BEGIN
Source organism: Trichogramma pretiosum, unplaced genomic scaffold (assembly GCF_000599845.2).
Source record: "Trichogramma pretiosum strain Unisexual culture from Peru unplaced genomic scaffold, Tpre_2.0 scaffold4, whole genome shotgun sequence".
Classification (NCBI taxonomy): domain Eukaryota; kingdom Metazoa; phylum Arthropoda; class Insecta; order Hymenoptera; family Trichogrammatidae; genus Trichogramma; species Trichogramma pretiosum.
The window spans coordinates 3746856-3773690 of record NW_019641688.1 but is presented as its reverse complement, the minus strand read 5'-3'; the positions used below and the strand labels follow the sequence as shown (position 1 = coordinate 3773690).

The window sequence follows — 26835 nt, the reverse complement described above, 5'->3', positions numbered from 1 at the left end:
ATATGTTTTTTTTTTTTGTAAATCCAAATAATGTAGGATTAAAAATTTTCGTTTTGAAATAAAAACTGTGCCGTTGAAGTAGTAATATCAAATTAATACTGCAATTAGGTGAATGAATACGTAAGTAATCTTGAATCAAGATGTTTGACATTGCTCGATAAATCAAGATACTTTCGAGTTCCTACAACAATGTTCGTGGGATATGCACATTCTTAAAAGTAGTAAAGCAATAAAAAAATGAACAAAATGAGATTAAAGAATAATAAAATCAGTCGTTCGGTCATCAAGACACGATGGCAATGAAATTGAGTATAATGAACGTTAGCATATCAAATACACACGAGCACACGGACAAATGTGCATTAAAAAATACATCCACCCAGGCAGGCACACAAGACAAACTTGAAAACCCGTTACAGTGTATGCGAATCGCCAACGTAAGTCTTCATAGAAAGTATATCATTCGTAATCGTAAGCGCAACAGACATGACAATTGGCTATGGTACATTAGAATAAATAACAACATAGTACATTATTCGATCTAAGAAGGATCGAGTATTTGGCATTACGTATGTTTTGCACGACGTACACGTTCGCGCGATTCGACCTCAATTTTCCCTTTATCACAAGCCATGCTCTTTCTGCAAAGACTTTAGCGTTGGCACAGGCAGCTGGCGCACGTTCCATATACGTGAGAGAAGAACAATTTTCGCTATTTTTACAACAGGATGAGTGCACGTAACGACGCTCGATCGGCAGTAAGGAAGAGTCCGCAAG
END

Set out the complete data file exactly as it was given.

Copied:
Source organism: Trichogramma pretiosum, unplaced genomic scaffold (assembly GCF_000599845.2).
Source record: "Trichogramma pretiosum strain Unisexual culture from Peru unplaced genomic scaffold, Tpre_2.0 scaffold4, whole genome shotgun sequence".
Classification (NCBI taxonomy): domain Eukaryota; kingdom Metazoa; phylum Arthropoda; class Insecta; order Hymenoptera; family Trichogrammatidae; genus Trichogramma; species Trichogramma pretiosum.
The window spans coordinates 3746856-3773690 of record NW_019641688.1 but is presented as its reverse complement, the minus strand read 5'-3'; the positions used below and the strand labels follow the sequence as shown (position 1 = coordinate 3773690).

The window sequence follows — 26835 nt, the reverse complement described above, 5'->3', positions numbered from 1 at the left end:
ATATGTTTTTTTTTTTTGTAAATCCAAATAATGTAGGATTAAAAATTTTCGTTTTGAAATAAAAACTGTGCCGTTGAAGTAGTAATATCAAATTAATACTGCAATTAGGTGAATGAATACGTAAGTAATCTTGAATCAAGATGTTTGACATTGCTCGATAAATCAAGATACTTTCGAGTTCCTACAACAATGTTCGTGGGATATGCACATTCTTAAAAGTAGTAAAGCAATAAAAAAATGAACAAAATGAGATTAAAGAATAATAAAATCAGTCGTTCGGTCATCAAGACACGATGGCAATGAAATTGAGTATAATGAACGTTAGCATATCAAATACACACGAGCACACGGACAAATGTGCATTAAAAAATACATCCACCCAGGCAGGCACACAAGACAAACTTGAAAACCCGTTACAGTGTATGCGAATCGCCAACGTAAGTCTTCATAGAAAGTATATCATTCGTAATCGTAAGCGCAACAGACATGACAATTGGCTATGGTACATTAGAATAAATAACAACATAGTACATTATTCGATCTAAGAAGGATCGAGTATTTGGCATTACGTATGTTTTGCACGACGTACACGTTCGCGCGATTCGACCTCAATTTTCCCTTTATCACAAGCCATGCTCTTTCTGCAAAGACTTTAGCGTTGGCACAGGCAGCTGGCGCACGTTCCATATACGTGAGAGAAGAACAATTTTCGCTATTTTTACAACAGGATGAGTGCACGTAACGACGCTCGATCGGCAGTAAGGAAGAGTCCGCAAG